Kohala Standoff Ends in Arrest

From the Hawaii Police Department:

A man who had been barricaded in his home since Monday night (July 13) is now in police custody. No one was injured during his arrest. After the Police Department’s Special Response Team converged on the scene, shots were fired by the suspect, who eventually surrendered.

At 4:26 p.m. Tuesday (July 14), 37-year-old Macdon D. Thromman of Kapa?au was taken into custody on multiple offenses and was to be processed at the North Kohala police station. The Area II Criminal Investigations Section is continuing the investigation.

Route 270 in North Kohala, which had been closed in both directions near the 25-mile marker, has now been reopened.

The incident began Monday (July 13), when patrol officers responded to a 7:48 p.m. report of a domestic disturbance at a home on the 53-4200 block of Akoni Pule Highway in Halaula, North Kohala.

Responding officers contacted several neighbors in the area who reported loud yelling and screaming coming from the residence. Several people were then seen running from the house as officers approached from the driveway. A gunshot was fired at the officers, striking one officer in his right forearm.

A woman from the house approached the officers and said she had been shot in her outer thigh by her boyfriend.

Both the officer and the woman were taken to North Hawai?i Community Hospital for treatment of their injuries.

The 37-year-old man barricaded himself in the house.

The Hawai?i Police Department’s Special Response Team responded and neighboring residents were evacuated as a precaution.

The wounded 43-year-old officer is a 14-year veteran with the Hawai?i Police Department. He is listed in stable condition. The 32-year-old woman is also listed in stable condition.

For full details, view this message on the web.

Open Letter to our Legislators: What’s Wrong with the Medical Marijuana Bill

Dear Senator Espero, other Legislators,

The reason you are having so much trouble with the dispensary bill is it is not good for the people of Hawaii. To tell you the truth, the amendments ruin it, and make compliance unaffordable and discriminatory for all but multimillionaires with health licenses.

For one, the definition of a “person” needs to be an actual person, not some shady LLC set up to steal profits from Hawaii residents. One license for one aspect (grow, manufacture, dispense) for one person. Give as many Hawaii residents (not big mainland growers, dispensary owners, pharmaceutical or tobacco companies) a chance to make a good living and people and the State of Hawaii will benefit from your aloha.

Two, if you feel in your heart that sick cancer patients on chemotherapy deserve a bit of chocolate or brownie to take their medicine, then give them the “edibles” from SB 682.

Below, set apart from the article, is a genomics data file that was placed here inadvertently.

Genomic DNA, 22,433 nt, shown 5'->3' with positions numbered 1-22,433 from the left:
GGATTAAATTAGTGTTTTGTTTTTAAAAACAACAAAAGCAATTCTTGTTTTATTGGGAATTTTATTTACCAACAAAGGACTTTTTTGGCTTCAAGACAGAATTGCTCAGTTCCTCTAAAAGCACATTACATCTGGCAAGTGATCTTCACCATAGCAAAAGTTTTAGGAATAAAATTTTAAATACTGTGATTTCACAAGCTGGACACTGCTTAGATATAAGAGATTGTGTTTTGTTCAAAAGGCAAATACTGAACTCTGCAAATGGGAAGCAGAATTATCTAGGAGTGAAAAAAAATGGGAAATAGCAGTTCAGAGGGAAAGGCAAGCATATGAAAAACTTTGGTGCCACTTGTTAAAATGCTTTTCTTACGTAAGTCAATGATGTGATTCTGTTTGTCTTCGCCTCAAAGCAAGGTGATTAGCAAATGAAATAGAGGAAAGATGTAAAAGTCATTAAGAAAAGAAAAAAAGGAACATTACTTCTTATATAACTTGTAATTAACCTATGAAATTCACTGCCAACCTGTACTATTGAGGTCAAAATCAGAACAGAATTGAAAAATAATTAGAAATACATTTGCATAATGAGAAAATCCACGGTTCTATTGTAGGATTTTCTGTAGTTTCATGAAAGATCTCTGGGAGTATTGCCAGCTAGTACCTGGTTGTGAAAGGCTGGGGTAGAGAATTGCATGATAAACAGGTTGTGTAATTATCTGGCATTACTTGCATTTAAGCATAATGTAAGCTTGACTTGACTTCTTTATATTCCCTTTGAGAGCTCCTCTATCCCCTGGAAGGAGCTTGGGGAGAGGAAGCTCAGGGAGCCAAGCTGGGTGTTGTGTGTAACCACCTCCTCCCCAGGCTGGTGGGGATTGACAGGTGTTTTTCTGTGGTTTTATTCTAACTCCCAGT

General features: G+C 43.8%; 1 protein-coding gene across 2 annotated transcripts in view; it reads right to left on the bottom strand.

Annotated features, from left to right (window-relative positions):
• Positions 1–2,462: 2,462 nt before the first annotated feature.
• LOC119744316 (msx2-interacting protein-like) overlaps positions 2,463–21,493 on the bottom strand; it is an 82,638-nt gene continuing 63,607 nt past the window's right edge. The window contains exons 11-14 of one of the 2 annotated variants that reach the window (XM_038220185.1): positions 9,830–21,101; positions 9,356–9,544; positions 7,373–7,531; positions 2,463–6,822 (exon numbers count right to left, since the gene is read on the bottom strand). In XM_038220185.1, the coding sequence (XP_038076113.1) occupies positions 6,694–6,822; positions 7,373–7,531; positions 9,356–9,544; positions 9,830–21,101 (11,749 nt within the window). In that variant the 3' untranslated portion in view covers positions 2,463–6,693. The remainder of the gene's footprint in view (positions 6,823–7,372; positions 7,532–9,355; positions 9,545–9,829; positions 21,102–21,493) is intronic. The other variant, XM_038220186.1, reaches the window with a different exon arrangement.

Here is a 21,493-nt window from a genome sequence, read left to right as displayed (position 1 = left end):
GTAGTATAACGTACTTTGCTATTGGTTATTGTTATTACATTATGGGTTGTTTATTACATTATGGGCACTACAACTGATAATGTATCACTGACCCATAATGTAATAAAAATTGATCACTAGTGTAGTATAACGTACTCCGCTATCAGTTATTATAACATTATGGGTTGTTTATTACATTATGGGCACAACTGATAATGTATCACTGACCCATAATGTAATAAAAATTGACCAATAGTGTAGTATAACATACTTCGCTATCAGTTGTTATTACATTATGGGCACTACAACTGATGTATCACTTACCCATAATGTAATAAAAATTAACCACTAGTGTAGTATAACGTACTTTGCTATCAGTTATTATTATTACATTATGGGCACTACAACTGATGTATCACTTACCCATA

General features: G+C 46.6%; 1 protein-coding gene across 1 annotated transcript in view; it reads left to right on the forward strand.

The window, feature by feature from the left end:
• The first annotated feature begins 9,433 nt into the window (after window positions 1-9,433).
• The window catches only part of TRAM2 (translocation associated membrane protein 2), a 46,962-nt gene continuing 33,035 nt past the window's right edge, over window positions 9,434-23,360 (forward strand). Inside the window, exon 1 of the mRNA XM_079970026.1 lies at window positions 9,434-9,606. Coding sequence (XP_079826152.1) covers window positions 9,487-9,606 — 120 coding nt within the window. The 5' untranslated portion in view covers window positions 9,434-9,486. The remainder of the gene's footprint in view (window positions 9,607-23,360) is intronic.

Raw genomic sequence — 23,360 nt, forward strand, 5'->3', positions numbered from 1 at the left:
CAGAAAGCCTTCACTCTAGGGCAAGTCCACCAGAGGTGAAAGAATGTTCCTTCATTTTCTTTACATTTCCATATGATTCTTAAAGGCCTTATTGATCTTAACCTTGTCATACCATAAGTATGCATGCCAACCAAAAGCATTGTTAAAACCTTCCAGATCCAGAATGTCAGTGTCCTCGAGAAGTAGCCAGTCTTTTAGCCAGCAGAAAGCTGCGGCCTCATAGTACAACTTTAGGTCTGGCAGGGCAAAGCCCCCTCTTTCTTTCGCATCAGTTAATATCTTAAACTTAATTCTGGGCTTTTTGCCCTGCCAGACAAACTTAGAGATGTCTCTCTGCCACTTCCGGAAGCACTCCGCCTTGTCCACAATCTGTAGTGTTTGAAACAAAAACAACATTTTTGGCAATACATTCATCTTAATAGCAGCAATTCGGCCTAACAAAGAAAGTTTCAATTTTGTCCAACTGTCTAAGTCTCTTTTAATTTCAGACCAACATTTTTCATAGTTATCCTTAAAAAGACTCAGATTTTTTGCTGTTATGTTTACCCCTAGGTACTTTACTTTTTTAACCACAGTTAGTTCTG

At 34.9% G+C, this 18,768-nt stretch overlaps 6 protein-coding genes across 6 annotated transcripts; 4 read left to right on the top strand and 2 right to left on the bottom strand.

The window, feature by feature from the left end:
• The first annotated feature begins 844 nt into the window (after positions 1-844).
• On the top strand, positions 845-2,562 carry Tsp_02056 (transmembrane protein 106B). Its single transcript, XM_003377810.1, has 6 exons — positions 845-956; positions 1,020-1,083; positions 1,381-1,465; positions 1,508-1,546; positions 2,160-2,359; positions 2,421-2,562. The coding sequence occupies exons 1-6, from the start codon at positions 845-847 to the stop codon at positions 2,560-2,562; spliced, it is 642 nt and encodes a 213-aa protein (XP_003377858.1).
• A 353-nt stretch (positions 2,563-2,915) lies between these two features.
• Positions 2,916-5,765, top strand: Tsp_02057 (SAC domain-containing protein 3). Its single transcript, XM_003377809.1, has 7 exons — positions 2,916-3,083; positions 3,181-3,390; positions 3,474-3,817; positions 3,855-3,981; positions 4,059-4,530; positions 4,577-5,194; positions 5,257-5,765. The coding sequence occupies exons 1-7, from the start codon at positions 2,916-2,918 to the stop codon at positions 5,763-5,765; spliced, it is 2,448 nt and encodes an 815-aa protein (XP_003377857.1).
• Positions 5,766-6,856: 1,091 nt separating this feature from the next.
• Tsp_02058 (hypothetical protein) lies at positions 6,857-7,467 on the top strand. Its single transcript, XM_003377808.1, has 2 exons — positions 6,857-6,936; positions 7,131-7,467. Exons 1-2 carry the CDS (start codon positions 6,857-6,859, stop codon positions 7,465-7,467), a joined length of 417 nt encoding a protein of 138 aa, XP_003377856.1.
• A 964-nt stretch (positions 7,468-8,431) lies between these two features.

Three, throw away all the amendments (both House and Senate) and revert back to the original HB321. We can’t handle the overkill in compliances, there is a higher price for every unnecessary and burdensome requirement.

Unfortunately, the police, judicial system and NED are still in the grip of “reefer madness,” a self-perpetuating industry of prison for profit and stealing peoples assets through property forfeiture. Remember, the police and narcotics enforcement divisions should be focused on the extreme problems of ice, heroin, cocaine, meth, and other actual crimes like theft, robbery, assault: crimes with actual victims, not the cannabis plant. Please also remind yourself they are not doctors, and they have no business lobbying against laws aimed at giving people access to an allowed plant of their choice.

You as our law makers have got to rise above the money hungry crowd, and do what is right for the 13,000+ medical cannabis patients in the State of Aloha!

Thank you for your attention to this matter!

Sara Steiner
Pahoa, Hawaii

Resident Tased for Drone Use at National Park

A visitor at the Jaggar Museum overlook was Tased and arrested by by a park ranger after allegedly using a drone illegally within park boundaries.  At around 10 p.m. on Saturday, April 25,  a park ranger  observed Travis RaySan ders, a 35-year-old Pahoa resident, operating a small quad-copter drone at the overlook next to Jaggar Museum. According to National Park spokesperson Jessica Ferracane, the ranger “contacted” the individual, who refused to identify himself and attempted to flee the scene. The Officer then used his Taser to subdue the suspect and took him into custody.  He was arrested for failure to comply with a lawful order and for interfering with agency functions, and taken for the night to the county detention center.  He was released on signature bond on Sunday morning. The the drone was returned to suspect’s family.

According to Ferracane,  the National Park System released rules last June making it illegal to operate an unmanned flying vehicle in any national park. The penalty for violating that rule is up to  six months in jail and a $5,000 fine